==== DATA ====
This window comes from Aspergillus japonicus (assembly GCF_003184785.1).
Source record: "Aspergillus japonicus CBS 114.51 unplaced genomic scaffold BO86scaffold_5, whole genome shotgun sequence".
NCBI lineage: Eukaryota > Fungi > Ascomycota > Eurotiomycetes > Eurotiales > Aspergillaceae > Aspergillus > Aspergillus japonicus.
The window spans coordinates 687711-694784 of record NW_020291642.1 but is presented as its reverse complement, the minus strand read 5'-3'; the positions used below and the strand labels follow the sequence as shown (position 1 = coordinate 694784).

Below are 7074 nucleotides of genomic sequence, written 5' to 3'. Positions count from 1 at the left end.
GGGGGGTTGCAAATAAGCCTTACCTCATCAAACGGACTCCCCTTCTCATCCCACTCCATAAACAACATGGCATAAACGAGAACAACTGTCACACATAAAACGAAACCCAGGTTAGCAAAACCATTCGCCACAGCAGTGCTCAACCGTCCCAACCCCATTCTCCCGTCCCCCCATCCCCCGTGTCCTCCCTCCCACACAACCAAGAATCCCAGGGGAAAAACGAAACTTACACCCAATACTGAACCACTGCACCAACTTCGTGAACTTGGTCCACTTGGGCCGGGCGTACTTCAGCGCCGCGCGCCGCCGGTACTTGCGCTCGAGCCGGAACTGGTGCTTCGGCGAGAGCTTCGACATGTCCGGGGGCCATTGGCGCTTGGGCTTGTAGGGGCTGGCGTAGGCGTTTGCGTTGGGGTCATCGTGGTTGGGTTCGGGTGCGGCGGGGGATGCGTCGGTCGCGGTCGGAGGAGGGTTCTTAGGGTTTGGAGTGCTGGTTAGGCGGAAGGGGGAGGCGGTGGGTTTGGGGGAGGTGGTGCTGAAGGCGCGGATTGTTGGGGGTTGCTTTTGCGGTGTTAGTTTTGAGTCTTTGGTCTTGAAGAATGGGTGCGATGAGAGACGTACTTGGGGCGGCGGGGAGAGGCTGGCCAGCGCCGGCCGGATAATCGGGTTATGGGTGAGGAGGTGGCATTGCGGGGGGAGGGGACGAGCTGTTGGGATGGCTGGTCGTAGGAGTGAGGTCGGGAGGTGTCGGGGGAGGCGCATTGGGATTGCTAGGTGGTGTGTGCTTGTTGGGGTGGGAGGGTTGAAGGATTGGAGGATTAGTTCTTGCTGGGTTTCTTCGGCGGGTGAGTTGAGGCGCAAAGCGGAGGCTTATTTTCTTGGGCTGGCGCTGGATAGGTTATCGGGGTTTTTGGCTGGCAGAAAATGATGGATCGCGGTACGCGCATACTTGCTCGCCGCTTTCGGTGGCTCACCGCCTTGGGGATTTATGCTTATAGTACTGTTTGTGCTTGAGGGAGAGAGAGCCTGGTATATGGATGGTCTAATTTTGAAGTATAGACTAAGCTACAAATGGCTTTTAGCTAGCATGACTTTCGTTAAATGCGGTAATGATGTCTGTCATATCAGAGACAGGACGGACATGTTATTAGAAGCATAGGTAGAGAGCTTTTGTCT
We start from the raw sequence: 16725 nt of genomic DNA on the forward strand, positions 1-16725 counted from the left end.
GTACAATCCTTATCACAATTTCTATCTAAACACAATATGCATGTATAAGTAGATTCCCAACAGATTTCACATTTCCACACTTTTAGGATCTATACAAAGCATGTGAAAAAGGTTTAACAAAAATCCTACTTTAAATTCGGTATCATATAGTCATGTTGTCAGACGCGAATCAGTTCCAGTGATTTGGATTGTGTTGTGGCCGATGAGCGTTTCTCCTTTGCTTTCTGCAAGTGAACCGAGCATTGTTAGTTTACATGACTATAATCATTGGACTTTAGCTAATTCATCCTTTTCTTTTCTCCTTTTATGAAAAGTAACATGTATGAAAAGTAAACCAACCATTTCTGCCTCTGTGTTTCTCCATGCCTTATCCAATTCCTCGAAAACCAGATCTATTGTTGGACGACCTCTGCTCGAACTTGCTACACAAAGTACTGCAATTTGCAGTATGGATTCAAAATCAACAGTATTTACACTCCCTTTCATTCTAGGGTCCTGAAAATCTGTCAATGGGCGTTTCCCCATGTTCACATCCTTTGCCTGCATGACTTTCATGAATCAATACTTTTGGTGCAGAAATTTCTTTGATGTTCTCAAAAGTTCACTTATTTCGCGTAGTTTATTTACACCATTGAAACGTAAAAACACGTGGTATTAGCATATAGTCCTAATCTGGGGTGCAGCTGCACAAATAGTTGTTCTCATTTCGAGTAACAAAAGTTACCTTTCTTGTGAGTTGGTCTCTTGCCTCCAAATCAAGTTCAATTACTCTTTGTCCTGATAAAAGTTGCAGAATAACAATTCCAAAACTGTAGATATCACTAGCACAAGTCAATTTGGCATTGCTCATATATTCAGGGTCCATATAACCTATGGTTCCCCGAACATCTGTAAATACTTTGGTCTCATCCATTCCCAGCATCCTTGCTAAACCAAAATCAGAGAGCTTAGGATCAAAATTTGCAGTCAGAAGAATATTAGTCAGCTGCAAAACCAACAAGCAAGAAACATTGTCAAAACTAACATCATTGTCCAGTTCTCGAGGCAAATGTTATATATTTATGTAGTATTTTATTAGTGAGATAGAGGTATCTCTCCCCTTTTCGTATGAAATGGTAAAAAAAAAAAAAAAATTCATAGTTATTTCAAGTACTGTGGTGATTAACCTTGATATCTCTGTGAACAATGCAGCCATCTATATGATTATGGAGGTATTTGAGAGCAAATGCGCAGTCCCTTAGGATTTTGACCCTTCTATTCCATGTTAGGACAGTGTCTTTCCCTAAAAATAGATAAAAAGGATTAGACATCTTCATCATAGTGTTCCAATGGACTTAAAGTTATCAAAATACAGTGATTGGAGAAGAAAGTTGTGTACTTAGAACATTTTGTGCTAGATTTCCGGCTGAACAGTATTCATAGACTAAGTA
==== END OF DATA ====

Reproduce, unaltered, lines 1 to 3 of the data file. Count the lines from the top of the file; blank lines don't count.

This window comes from Aspergillus japonicus (assembly GCF_003184785.1).
Source record: "Aspergillus japonicus CBS 114.51 unplaced genomic scaffold BO86scaffold_5, whole genome shotgun sequence".
NCBI lineage: Eukaryota > Fungi > Ascomycota > Eurotiomycetes > Eurotiales > Aspergillaceae > Aspergillus > Aspergillus japonicus.